• Issue orders to you rather than politely ask you to do things?
  • Criticize everything you do?
  • Put you down and belittle your career or achievements?
  • Treat you so badly that you’re embarrassed for your friends or family to see?
  • Ignore your talents or successes?
  • Blame you for their own abusive behavior telling you that it is you that makes them treat you this way?
  • Look on you as their property or a sex object, rather than as a person?
  • Have a bad and unpredictable temper?
  • Hurt you, or threaten to hurt or kill you?
  • Hurt or threaten to hurt those that you love?
  • Threaten to take your children away?
  • Threaten to commit suicide if you leave?
  • Force you to have sex or to indulge in sexual practices that you are not comfortable with?
  • Remove or destroy your belongings?
  • Become excessively jealous and possessive?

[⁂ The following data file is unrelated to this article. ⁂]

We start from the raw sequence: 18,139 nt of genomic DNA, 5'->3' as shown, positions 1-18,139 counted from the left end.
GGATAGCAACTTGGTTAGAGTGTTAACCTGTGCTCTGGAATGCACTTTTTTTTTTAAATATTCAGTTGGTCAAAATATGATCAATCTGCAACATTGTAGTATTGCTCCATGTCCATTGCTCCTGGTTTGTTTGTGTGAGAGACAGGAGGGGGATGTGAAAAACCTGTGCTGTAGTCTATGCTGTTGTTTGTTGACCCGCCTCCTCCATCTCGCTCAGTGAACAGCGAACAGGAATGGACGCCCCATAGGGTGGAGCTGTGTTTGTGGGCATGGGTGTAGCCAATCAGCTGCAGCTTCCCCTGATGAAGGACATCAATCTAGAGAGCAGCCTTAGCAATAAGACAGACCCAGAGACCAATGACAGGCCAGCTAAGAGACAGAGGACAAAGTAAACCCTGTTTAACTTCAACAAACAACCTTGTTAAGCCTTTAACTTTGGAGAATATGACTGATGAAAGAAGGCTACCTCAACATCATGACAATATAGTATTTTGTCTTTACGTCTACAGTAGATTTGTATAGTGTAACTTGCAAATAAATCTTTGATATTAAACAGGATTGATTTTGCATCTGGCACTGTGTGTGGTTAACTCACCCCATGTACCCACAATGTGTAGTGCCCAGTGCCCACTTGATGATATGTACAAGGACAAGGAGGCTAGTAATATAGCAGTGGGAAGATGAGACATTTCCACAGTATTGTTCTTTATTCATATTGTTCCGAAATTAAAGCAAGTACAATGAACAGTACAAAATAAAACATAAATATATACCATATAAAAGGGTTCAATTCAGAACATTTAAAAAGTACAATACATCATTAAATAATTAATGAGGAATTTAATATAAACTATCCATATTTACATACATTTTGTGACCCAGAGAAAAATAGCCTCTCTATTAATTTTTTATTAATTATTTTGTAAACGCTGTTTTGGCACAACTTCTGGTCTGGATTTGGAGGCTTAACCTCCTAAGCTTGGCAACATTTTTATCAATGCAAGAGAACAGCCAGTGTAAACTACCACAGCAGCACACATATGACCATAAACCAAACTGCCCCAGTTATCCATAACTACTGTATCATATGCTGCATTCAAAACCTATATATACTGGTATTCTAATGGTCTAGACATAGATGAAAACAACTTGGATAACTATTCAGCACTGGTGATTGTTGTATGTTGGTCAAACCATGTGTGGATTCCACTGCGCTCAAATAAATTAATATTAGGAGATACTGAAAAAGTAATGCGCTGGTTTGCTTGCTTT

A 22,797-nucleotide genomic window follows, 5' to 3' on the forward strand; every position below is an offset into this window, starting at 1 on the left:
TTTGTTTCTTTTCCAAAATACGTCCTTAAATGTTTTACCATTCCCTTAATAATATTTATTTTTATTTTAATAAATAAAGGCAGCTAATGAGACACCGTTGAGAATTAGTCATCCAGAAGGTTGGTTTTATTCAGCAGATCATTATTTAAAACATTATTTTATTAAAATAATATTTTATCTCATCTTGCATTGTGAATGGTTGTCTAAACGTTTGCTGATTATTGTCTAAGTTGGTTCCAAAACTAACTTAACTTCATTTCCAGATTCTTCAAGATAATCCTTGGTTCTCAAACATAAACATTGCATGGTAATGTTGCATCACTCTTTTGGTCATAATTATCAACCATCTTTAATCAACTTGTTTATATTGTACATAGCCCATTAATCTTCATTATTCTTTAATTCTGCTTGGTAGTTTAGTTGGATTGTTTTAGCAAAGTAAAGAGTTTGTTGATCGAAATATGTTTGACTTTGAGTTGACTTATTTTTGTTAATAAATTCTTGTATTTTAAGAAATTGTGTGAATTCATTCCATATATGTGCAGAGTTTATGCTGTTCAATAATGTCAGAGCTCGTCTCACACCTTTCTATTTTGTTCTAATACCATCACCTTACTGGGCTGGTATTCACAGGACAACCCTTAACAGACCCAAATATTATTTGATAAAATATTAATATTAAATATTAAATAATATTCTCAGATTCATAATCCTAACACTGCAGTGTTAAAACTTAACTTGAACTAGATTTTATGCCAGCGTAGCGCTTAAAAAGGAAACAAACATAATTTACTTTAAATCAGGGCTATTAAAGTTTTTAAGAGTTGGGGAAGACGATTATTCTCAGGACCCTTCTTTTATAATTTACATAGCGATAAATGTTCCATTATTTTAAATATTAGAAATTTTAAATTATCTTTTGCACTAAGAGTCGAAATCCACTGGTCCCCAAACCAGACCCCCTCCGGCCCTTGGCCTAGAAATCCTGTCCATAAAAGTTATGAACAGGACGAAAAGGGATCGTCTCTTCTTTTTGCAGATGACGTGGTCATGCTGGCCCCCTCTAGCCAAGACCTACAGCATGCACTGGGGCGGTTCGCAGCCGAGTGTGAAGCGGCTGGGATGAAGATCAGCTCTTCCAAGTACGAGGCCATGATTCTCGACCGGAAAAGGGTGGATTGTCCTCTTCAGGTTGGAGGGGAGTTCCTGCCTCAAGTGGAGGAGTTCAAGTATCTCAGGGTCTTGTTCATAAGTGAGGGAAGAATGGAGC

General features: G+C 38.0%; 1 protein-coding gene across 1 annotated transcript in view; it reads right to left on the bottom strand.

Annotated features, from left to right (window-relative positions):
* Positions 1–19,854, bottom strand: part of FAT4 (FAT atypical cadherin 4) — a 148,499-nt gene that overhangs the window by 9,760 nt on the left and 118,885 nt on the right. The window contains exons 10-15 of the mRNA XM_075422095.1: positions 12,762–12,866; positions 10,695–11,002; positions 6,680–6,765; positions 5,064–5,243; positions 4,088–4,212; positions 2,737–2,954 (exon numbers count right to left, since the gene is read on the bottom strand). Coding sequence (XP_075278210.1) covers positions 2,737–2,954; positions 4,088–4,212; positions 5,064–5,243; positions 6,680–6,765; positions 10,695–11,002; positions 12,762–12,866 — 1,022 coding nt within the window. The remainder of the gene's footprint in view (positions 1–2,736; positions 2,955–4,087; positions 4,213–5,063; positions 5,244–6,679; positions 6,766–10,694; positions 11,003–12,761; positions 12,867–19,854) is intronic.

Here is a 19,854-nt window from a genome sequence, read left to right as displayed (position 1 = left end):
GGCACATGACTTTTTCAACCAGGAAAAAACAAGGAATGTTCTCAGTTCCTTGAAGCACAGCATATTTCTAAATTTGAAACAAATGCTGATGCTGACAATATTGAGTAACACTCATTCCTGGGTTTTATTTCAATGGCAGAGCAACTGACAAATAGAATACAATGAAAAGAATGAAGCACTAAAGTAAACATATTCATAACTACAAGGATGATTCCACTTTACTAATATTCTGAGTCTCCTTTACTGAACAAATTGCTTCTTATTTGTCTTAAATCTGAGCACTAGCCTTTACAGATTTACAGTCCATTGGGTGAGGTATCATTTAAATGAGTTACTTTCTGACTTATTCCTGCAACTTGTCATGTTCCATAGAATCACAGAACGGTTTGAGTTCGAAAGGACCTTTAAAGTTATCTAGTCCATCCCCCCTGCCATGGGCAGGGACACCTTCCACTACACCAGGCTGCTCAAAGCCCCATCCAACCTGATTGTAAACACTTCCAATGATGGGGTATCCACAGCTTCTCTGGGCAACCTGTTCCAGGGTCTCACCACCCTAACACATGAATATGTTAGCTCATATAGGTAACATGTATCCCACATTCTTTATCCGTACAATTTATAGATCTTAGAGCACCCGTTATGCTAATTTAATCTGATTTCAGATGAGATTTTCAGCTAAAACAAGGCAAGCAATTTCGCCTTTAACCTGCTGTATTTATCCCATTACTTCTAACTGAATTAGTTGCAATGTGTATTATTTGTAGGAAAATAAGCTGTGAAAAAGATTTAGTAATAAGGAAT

• Control where you go or what you do?
  • Keep you from seeing your friends or family?
  • Limit your access to money, the phone, or the car?
  • Constantly check up on you?
  • Check your mobile phone for messages or read your private correspondence?
  • Constantly and wrongly accuse you of having affairs or other similar behavior?


All of the above are danger signs that a relationship may be emotionally abusive. If you have answered affirmatively to the questions, even if not all of them apply to you, you need to seek help. You can do this by speaking to a family friend or family member that you trust, voicing your concerns to your partner if you feel able, or by speaking to your family doctor. You should also be able to obtain help from domestic violence websites and helplines who consider emotional abuse to be as dangerous and important as domestic violence.

  • the ”he” pronouns are ridiculous though. I was in a relationship with a female person whom emotionally abused me a few months into our relationship, and I’m still afraid of her to this day.

    use ”they” instead.
    (yes, I was female at that time, but I’m non binary)